I don’t mind being passed by faster cyclists. I’m not slow but I am certainly not fast either. And I have a habit, also present when walking, of drifting off. That is, my mind wanders and, depending on what paths it wanders along, I am either fast or slow. I don’t do anything terrible or dangerous like cease paying attention; my speed is just directly proportional to the speed of my thoughts.
When I used to walk home from work in Brisbane – a walk of about 4kms – it could take me anything from 30 minutes to an hour. The variation was almost entirely due to what was going on in my mind. A particularly busy or bad day at work and my mind would be racing or ranting and my feet would keep pace. A lovely evening with many things to admire and my mind and feet would both slow.
So too it is with cycling, although cycling engages my mind a lot more than walking does; in traffic, my mind and feet tend to match up as I am alert to what is happening around me and a burst of anger at some driving stupidity that endangers me, usually spurs a burst of speed. On the traffic-free cycle paths, however, particularly on a nice day, I can slow right down, taking in my surrounds and just pootling along merrily.
Recently, on the way to work, I did just that. Pootle. I was passed by a young woman on a red bicycle and she was pedaling furiously. This was okay, I did not mind. But being passed made me snap out of my reverie and I decided to try to keep pace with this young woman. I do this often when I am passed. Sometimes I decide to race (though the person who passes me rarely knows I’m doing it because I never actually put in enough effort to overtake; only enough to keep up for a bit and then drop back again).
Once, I decided to race another cyclist who was about 10 metres in front and cycling strong. My goal was to keep the distance between us – that is, not to let it lengthen but maybe to close it a little – until our paths diverged. This I did successfully for about a mile by which stage I was flagging. Thankfully, he turned left where I would turn right, as that meant I could stop my silly little race but still claim victory, with a little punch in the air.
As today’s red-bike-woman passed me, I watched her manic pedaling, wondering when the cadence would fall again to a more comfortable rhythm. She was hunched over and breathing hard, but otherwise dressed much like me: comfortable clothes (rather than racing cyclist clothes). So I dragged my mind away from its fanciful flights and to the task of cycling. As I did so, I quickly realized I had been going really rather slowly indeed because even a tiny effort on my part meant that I had closed the gap between us. But I do hate it when I overtake someone and then they put in an effort to overtake me back, so I dropped back, thinking that if I let her get a decent distance between us then if she continued with her current effort and I put in my usual, we would remain as we currently were, with me behind, and before long, we would reach the end of the cycle path and our routes would most probably diverge. So I dropped back. I pedaled with my usual reasonably comfortable cadence, watching her pedal at a much higher cadence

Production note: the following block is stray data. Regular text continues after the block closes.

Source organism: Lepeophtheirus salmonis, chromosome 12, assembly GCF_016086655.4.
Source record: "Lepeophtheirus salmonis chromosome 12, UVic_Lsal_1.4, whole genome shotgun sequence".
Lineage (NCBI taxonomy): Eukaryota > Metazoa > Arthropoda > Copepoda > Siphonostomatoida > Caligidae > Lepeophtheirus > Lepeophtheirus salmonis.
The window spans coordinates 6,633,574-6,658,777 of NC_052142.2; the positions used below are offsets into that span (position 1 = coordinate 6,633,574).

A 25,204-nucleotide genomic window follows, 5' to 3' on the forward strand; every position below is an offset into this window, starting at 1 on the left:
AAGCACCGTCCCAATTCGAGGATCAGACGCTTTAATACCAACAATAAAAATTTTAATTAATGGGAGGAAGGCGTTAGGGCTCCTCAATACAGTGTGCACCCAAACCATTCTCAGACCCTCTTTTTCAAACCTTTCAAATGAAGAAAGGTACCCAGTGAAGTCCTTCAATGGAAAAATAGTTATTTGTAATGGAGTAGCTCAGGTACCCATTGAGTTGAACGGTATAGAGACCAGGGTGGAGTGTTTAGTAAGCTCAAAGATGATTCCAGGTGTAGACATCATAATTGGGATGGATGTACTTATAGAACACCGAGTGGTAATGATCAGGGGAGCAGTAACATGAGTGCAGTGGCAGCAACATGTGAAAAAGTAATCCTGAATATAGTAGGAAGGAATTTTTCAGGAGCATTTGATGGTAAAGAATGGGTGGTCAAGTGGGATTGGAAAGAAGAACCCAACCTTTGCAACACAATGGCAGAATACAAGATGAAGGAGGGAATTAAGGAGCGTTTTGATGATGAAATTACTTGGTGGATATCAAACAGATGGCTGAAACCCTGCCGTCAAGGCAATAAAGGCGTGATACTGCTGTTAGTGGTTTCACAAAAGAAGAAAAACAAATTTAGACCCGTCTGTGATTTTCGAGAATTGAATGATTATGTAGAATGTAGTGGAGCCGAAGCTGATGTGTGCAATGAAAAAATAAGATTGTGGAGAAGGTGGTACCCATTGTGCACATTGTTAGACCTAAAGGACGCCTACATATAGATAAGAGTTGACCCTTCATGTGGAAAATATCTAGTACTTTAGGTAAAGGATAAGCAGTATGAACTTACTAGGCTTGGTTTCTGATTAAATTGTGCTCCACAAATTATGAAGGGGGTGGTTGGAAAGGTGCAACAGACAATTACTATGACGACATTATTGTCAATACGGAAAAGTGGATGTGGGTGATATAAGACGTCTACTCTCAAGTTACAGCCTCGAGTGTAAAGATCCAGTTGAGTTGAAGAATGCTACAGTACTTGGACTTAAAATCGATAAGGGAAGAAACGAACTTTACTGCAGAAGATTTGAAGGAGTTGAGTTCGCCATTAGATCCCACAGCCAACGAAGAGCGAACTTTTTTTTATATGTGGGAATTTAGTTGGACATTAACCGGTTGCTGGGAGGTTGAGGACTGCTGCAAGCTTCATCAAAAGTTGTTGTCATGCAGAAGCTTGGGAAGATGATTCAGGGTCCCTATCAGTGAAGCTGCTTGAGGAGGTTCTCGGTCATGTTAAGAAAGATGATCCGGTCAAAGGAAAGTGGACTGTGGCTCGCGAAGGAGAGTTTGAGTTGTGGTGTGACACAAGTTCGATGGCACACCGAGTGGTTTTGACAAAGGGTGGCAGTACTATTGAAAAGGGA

In case you’re wondering, ‘cadence’ is the speed at which your feet go around when you pedal. The faster you pedal, the higher the cadence; the slower you pedal the lower the cadence. I thinks it’s like revolutions per minute (RPM) in a car. However, the cadence is not indicative of speed or effort: a higher cadence can be less effortful because there is less resistance (which is why your feet are going around faster) but does not actually propel you that much further forward; a lower cadence can be more effortful because you are pushing harder, but for each turn of the pedal, there are more turns of the wheel. There is usually an optimal cadence for the type of cycling you are doing and the terrain you are in. Pedalling at a high cadence on a flat is really rather tiring.
The distance between us closed without much effort on my part until I was behind her back wheel, roughly the distance I try to sit behind my partner when we cycle together over short distances (over long distances we cycle at our own pace and he waits for me at strategic points). It was actually more effort to not catch up with her. I stayed behind a short period of time before I realized I would actually have to stop entirely. I therefore overtook. I felt a little bad doing this and tried to decide whether to overtake how I normally do – put on a burst of speed and increase the distance before reverting to a more normal pace – or whether I should just keep pedaling as I had been. In the end I put on a little bit of speed to overtake comfortably but not too much speed so that it looked like I was trying to overtake someone who had overtaken me. I then continued at my usual pace and was well away from red-bike-woman. As I reached the intersection where most people go left but I go right, she was about 20 metres behind. She caught me at the lights just as they changed from red to green and, thankfully, we went separate ways.